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Curtis, Christopher Paul
New York : Delacorte, 1995.
IL 5-8 RL 5.0 .
ISBN 0385321759
The Watsons are not an ordinary family in Flint, MI.  On a very cold winter morning, Byron manages to freeze his lips to the side-view mirror of the family car.  Mrs. Watson  is from Alabama and fears her children will freeze in the cold, so she bundles them in so many layers of sweaters and coats they can hardly move—but it’s great protection when you’re pelted with snowballs.  No wonder people think the family is strange.  But there’s one way they’re not strange at all.  When gang influences that threaten to turn him from good kid to bad kid, the Watson’s decide to drive 1,000 miles to Birmingham to take him to Grandma Sands, who will be able to set Byron straight.  If that doesn’t happen over the summer, Byron would stay in Birmingham.  In preparation for a trip, Mr. Watson had a TrueTone AB-700 Ultra-Glide installed in his car, the Brown Bomber.  The Ultra-Glide played something you’ve probably never seen—45 rpm records.  The day he brought it home, the weird Watsons spent two hours out front of the house in the Brown Bomber testing out the Ultra-Glide.  What the Watson’s don’t anticipate is the racial hatred in Birmingham.  Hatred strong enough for white men to blow up a black church.  Both funny and sad, The Watsons go to Birmingham—1963 takes you back to a time when the color of your skin determined what kind of world you lived in.  (Mary Huebscher, Librarian, Holy Cross High School, San Antonio, TX 78228 <>)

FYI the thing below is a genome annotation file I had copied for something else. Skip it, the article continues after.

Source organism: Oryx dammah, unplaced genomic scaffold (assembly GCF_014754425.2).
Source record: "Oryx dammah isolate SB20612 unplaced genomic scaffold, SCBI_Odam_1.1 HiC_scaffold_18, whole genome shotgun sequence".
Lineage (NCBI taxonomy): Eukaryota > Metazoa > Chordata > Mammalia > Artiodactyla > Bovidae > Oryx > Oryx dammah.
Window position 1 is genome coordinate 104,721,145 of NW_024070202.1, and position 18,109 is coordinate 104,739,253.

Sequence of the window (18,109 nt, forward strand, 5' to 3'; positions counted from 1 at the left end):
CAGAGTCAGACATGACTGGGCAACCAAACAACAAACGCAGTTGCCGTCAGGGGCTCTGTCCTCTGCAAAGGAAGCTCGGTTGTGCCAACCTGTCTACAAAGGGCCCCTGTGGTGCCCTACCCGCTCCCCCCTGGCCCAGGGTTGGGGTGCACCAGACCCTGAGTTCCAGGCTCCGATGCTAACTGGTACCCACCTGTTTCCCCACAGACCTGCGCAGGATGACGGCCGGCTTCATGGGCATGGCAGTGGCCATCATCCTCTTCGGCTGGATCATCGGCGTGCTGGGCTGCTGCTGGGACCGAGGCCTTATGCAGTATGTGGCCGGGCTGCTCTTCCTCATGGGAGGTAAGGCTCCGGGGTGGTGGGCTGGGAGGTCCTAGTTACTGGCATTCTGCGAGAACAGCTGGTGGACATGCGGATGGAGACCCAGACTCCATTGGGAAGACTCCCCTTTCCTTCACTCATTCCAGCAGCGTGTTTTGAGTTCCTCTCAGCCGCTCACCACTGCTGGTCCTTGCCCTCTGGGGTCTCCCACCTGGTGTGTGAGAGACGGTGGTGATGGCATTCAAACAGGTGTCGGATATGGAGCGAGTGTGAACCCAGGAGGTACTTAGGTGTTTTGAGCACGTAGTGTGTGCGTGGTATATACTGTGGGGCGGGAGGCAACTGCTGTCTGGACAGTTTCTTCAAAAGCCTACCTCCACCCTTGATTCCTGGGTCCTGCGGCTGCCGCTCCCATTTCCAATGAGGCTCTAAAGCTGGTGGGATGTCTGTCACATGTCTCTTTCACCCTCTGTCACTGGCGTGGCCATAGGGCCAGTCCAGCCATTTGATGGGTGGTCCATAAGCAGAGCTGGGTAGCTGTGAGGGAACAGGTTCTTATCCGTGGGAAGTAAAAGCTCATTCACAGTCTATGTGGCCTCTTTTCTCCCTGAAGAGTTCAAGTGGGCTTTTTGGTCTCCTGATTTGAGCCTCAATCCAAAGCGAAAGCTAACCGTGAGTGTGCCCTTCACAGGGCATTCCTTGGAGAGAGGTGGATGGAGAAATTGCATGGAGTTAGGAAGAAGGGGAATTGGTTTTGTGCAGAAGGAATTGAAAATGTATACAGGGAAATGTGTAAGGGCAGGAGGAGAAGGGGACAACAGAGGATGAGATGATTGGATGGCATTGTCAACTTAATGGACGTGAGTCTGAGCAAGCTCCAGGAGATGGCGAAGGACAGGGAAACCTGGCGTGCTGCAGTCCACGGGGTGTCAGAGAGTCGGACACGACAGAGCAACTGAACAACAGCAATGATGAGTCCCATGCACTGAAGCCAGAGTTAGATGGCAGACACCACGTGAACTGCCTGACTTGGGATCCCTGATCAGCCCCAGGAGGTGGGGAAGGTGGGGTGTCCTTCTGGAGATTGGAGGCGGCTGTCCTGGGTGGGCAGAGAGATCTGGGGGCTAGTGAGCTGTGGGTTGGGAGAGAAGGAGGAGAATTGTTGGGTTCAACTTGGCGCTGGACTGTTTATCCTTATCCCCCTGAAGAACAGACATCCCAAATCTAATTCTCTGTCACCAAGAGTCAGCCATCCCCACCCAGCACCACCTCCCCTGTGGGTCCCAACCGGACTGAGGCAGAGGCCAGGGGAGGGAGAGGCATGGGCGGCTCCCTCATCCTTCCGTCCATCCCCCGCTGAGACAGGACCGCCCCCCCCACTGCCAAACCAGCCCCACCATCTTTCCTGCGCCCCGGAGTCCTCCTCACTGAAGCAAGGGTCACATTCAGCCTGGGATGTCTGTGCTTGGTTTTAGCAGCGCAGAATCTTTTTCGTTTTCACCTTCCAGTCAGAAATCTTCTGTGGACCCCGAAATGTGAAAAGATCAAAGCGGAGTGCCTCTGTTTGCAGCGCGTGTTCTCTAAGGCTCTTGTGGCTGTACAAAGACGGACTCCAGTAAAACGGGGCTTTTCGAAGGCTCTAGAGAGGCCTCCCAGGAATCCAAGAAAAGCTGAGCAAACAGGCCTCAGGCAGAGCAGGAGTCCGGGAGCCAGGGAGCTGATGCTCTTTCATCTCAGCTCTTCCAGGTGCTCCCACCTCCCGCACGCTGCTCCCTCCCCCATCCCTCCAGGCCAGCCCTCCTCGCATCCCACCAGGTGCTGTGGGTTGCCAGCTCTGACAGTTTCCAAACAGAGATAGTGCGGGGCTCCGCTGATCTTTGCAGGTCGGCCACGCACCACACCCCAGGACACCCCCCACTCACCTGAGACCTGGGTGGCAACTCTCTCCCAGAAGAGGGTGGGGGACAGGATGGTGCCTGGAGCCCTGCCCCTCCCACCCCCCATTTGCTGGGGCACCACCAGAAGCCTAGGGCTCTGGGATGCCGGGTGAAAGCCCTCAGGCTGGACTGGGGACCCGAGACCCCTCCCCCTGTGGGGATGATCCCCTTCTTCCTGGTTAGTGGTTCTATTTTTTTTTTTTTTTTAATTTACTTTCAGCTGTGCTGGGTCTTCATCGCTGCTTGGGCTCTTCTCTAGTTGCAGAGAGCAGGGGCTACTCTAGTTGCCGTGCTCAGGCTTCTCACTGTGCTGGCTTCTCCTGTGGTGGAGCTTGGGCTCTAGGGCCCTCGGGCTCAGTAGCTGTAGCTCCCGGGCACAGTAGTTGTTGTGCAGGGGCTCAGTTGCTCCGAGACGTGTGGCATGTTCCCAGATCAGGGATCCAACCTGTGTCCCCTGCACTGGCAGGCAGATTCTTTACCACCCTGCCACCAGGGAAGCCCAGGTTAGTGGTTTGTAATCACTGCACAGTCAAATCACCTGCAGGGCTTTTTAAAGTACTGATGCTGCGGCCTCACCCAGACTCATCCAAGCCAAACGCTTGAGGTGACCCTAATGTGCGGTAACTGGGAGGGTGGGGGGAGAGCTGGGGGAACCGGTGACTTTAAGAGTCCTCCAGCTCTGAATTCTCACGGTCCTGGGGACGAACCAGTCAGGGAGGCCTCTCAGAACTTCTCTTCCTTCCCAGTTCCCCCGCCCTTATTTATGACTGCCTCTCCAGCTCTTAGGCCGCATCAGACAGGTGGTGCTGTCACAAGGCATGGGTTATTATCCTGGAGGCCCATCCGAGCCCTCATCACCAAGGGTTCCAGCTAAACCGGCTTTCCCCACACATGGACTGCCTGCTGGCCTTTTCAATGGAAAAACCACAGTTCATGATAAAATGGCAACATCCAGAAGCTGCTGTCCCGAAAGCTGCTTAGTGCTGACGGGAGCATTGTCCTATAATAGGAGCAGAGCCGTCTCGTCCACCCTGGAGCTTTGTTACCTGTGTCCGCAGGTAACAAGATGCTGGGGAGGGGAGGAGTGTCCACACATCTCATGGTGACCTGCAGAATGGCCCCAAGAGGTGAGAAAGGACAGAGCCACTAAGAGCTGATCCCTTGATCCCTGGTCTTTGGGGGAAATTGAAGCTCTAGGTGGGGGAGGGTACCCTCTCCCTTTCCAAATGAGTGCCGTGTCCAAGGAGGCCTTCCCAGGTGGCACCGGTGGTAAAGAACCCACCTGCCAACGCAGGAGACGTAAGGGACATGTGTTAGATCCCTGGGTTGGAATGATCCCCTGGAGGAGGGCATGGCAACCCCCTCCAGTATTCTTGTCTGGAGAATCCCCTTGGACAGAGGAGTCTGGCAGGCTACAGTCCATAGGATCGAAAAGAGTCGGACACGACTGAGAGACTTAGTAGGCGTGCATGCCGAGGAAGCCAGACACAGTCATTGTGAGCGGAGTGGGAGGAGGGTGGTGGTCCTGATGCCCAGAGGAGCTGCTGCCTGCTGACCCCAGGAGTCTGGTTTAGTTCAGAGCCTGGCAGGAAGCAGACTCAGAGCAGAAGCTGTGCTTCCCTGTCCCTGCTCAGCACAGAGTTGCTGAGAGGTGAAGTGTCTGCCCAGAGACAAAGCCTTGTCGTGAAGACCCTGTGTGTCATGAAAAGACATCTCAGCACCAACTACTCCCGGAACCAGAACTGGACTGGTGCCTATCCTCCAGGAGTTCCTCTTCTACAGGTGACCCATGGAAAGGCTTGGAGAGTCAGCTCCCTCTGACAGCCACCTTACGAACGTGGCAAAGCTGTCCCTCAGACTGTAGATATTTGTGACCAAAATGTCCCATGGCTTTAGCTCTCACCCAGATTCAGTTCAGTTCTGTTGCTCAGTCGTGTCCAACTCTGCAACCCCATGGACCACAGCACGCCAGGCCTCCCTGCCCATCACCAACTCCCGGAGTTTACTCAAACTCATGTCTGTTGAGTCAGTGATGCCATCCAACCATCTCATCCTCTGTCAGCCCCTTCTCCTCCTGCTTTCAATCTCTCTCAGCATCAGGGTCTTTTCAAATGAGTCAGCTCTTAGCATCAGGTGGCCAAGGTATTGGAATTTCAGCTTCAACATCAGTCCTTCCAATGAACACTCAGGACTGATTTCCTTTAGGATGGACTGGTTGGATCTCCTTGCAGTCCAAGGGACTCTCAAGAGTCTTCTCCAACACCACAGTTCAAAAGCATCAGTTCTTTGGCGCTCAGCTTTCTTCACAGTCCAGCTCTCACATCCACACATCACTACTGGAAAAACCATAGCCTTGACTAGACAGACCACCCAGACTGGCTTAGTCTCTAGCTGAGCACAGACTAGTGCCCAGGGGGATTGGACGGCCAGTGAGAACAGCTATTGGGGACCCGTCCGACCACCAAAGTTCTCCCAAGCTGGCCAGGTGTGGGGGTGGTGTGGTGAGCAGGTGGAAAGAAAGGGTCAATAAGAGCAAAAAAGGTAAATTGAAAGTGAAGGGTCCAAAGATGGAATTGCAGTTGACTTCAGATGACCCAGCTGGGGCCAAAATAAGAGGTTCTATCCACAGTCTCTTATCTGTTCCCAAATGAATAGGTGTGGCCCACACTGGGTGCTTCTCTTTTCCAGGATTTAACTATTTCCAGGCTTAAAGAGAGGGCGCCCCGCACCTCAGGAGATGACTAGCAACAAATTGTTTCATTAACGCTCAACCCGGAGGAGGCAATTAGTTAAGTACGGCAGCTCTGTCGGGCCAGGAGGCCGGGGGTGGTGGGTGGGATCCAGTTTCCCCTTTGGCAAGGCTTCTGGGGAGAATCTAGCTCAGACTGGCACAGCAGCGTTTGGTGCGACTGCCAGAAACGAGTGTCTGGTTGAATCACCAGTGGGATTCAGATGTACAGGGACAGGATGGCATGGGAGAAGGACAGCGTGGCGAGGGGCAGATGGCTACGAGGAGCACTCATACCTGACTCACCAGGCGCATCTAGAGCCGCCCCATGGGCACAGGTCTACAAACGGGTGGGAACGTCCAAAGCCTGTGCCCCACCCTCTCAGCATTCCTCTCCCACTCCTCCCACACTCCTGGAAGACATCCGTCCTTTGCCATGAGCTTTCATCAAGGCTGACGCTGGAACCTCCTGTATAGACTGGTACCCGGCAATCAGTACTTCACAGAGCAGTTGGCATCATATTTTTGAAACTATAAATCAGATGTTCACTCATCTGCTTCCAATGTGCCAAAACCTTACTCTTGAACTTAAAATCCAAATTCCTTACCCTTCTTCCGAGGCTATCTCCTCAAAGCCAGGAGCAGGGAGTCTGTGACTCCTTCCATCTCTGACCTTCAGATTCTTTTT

SUBJECTS:     African Americans -- Fiction
                        Family life -- Fiction
                        Prejudices -- Fiction
                        Brothers and sisters -- Fiction
                        Flint (Mich.) -- Fiction


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